When I read news about the ongoing struggle between Italy an Croatia on Prosecco/Prošek, I shake my head.
For all the people that have been living under a rock, Croatia has applied to the EU for the protection of their Prošek, a sweet wine from passito grapes made in Dalmatia. The EU granted it, but that did not sound good to Italian authorities, who are now filing a complain against what they judge a blatant misappropriation of the Prosecco name and tradition.

What power can 7 letters have! What I would like to be clear though is that this is not a battle of tradition or identity, this is simply a battle for the use of a powerful brand. The story is known: Prosecco in its modern and successful form has historically being produced in the province of Treviso. At the beginning of the 2000s the wine started enjoying an incredible surge in popularity, especially in UK and US, and imitations started to appear, until the infamous “Paris Hilton Prosecco” convinced the producers that something had to be done to protect their wine.

Until 2008 Prosecco was the official name of the grape now known as Glera, and featured in many DOCs and IGTs. As it is custom with grape varieties names, it could be put on the label of varietal wines. However the smart producers were lucky enough to find an hamlet named “Prosecco” not far from Trieste: at that point they tied the name Prosecco with the town, renamed the grape “Glera” and created a gigantic appellation covering 4/5 of Veneto and the entire Friuli Venezia Giulia.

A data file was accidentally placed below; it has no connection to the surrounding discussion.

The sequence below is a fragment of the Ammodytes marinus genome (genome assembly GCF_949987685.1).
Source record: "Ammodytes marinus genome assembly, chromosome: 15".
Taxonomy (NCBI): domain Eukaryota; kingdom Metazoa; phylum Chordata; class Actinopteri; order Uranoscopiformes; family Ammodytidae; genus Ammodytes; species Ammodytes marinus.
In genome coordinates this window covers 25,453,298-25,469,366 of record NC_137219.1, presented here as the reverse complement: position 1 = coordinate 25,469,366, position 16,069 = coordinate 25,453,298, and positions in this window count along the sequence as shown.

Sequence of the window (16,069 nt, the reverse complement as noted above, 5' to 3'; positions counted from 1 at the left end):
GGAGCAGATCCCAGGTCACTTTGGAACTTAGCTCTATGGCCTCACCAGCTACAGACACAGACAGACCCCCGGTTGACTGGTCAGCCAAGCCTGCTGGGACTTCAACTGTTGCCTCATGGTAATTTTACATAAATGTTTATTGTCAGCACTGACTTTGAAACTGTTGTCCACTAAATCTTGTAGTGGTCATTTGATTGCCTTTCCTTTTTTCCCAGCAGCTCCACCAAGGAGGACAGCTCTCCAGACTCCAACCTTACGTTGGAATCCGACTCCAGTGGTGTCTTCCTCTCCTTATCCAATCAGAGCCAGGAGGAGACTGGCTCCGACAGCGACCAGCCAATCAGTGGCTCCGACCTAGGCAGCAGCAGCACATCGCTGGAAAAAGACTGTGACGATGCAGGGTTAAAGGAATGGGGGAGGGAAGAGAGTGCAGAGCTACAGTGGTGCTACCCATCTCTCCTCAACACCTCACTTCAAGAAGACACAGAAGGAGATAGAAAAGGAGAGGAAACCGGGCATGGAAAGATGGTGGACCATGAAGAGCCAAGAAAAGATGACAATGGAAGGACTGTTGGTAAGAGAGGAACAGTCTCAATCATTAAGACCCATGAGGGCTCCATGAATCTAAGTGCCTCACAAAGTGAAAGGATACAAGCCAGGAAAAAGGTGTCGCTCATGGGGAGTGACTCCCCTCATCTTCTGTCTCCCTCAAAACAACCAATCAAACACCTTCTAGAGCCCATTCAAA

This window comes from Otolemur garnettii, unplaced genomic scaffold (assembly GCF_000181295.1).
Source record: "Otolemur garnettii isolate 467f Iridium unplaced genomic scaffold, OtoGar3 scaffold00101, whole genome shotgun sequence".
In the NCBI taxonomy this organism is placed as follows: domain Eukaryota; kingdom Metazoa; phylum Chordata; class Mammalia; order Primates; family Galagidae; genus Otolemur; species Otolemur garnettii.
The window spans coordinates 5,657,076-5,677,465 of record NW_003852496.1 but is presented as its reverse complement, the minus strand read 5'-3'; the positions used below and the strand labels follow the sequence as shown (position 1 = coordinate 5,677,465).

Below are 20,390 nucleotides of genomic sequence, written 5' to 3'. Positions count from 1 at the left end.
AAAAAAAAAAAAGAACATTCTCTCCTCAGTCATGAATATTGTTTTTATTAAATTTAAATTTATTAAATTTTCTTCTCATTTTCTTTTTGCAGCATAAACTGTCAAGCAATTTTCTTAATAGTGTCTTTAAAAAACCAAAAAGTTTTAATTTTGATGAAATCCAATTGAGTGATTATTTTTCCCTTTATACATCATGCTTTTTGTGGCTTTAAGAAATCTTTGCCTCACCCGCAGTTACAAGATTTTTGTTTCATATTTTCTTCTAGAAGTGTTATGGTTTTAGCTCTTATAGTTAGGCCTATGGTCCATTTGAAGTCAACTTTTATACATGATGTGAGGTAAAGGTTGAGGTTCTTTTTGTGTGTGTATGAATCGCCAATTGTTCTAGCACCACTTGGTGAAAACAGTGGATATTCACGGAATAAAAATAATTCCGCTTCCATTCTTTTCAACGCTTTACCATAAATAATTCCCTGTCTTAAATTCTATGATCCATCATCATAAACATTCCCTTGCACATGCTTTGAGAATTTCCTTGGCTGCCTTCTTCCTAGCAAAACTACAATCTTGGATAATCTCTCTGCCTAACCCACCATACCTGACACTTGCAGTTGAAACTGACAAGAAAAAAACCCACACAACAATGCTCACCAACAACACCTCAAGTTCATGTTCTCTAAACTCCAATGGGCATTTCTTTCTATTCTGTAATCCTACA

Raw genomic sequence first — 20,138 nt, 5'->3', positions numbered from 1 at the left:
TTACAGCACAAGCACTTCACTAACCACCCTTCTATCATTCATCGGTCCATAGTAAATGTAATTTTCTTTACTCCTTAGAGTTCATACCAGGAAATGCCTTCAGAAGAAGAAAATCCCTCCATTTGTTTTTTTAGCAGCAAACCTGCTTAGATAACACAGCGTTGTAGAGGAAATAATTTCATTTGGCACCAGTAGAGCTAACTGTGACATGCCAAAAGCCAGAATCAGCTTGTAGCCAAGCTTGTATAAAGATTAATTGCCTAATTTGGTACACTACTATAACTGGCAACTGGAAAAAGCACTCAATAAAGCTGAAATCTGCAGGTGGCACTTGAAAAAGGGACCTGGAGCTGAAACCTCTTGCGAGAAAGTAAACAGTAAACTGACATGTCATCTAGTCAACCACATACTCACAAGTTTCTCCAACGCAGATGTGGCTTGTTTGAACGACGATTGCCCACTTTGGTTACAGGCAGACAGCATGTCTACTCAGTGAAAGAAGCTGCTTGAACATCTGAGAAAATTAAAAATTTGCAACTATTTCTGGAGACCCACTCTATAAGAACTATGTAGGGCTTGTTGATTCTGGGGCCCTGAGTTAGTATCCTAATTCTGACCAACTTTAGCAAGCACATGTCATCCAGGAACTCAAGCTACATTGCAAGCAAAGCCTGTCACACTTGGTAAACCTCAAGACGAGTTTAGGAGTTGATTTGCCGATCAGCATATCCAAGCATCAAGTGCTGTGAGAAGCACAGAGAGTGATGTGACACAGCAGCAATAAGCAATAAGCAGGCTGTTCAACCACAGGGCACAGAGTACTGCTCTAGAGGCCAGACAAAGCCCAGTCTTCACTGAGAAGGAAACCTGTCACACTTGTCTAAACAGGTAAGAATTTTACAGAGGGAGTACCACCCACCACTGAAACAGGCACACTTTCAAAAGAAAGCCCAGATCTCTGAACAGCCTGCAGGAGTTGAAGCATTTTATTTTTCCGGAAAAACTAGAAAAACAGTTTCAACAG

While finding it a smart move, the logic has always perplexed me: if Prosecco wine gets its name from the hamlet bearing the same name, why is the best Prosecco made in the area of Conegliano Valdobbiadene, some 200 km away from there? Why Asolo Prosecco DOCG and Conegliano Valdobbiadene Prosecco DOCG have been allowed to keep their Prosecco name? If Prosecco is a hamlet in Carso, what is the relation between it and the identity of the Treviso hills? And if we want to talk about identity, what is the relation between the Prosecco identity and the new rosé version, what is its historical justification? The answers are simple, but I will not write them.

In Toscana you find a similar case, with the Chianti DOCG not covering the historical and geographical Chianti area, but there you also have a Chianti Classico DOCG which is steeped in the tradition of this wine at least since the end of the 19th century (in its present form). On the contrary there is very little Prosecco coming out from the village of Prosecco. The links between the wine and the hamlet are unsubstantiated, despite people doing their best to justify the situation.

The Dalmatian Prošek probably is linked with “Prosecco” in the same way Conegliano Valdobbiadene is. The area has been under the control of the Venice Republic for centuries. The term likely expanded in an age when commercial concerns were much narrower and trademark properties more fluid: it went to the west ending up indicating a grape, and it went to the east ending up indicating a sweet style of wine. We are not talking of a newly made commercial brand that tries to capitalize on its assonance with “Prosecco”, but of a style of wine that is being made for centuries and which is part of the Dalmatian identity.

I certainly understand the concerns of Prosecco producer, and maybe they are right, at least from a legal point of view. After all Prosecco hamlet is in Italy. However there are many “holes” in the supposed “Prosecco identity” of North-East Italy and every time issues like this come out, these “holes” show up clearer.